Here’s something fun to do with your family during upcoming holiday gatherings, whether virtual or in-person: Restore your old family photos using this photo restoration app, built with Baseten and powered by the GFP-GAN model.
GFP-GAN is a blind face restoration model that was published in June 2021 by Xintao Wang, Yu Li, Honglun Zhang, and Ying Shan. Read their paper here: Towards Real-World Blind Face Restoration with Generative Facial Prior. You can also check out their GitHub code.
This model caught our eye when we saw an impressive before and after example making the rounds. We were eager to try the model out ourselves and so decided to build our own photo restoration app with Baseten.
Here’s what building this photo restoration app with Baseten entailed:
- We deployed the model on Baseten. Baseten provides a pretty simple yet flexible deployment flow, GFP-GAN’s GitHub repo contained the majority of code so it was a matter of installing the dependencies, abstracting the inference functions, and after a simple baseten.deploy(), we were ready to serve predictions. We’ll shortly add the model to our growing model zoo so all Baseten users can build apps with it!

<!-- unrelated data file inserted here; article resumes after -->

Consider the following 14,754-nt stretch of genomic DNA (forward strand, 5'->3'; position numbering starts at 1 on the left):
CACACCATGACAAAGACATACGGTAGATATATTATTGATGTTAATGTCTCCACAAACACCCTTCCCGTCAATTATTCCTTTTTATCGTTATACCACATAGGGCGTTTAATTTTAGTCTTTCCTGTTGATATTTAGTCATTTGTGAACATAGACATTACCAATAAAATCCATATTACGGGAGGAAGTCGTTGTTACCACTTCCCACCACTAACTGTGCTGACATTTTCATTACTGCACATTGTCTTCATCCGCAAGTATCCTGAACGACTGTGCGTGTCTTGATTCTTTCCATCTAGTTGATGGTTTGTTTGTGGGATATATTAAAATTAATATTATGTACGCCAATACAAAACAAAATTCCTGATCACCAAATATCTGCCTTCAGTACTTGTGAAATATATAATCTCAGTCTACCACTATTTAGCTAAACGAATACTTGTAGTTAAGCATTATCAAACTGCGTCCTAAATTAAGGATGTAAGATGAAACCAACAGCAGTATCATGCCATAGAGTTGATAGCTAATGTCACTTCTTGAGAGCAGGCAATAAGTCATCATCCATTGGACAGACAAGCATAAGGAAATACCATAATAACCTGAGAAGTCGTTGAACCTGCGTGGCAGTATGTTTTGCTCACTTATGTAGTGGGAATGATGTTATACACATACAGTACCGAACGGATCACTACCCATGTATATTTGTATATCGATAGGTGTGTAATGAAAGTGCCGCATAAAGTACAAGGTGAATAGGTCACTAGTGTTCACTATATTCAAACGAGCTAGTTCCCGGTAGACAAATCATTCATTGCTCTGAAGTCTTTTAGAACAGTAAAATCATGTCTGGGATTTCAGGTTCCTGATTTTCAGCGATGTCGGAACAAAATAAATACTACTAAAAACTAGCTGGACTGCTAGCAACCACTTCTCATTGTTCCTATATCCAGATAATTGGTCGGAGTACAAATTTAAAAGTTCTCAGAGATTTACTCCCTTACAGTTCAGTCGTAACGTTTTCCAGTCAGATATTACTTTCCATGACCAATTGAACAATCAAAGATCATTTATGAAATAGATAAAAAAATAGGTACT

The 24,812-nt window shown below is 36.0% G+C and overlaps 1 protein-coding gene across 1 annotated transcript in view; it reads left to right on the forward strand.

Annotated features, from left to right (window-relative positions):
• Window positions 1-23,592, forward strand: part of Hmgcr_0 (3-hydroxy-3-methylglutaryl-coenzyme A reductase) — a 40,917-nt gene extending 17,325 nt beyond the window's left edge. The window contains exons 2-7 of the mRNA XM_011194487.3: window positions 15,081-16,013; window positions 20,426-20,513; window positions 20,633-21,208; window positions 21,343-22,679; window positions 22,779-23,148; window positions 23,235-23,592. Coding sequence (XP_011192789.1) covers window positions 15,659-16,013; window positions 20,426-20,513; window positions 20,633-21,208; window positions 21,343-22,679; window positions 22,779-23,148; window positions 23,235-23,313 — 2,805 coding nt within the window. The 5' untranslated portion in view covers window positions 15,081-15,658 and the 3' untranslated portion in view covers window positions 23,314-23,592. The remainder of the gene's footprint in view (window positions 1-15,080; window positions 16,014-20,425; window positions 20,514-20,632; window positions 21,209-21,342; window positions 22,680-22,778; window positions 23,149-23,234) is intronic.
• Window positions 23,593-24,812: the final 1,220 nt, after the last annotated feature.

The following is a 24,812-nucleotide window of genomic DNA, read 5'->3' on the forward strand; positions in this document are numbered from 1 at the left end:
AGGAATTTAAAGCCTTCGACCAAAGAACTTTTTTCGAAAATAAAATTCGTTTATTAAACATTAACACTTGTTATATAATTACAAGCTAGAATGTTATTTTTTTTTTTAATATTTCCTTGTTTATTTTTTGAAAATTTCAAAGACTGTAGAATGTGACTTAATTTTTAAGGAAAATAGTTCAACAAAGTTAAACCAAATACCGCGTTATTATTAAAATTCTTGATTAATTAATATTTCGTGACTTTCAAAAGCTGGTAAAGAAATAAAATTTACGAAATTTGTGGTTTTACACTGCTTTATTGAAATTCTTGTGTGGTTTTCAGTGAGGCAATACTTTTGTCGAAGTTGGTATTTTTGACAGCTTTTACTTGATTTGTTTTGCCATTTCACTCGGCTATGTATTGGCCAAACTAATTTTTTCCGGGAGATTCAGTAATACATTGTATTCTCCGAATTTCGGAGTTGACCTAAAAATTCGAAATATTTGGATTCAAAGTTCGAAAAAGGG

- We allocated a single GPU to run inference, which in combination with Baseten’s request buffering, should be able to handle a decent load.
- We created a new Baseten application—all we need here is to serve predictions and build a simple frontend.
- We created a worklet (code that defines the application’s business logic).
- We built a view (user-facing interface) that allows users to upload a photo, click a “Restore” button, and see the model output, a restored version of their photo.
- We made the app public, so we could share it with users like you
And ta-da, our very own photo restoration app! Baseten really is the fastest way to build ML-powered apps.
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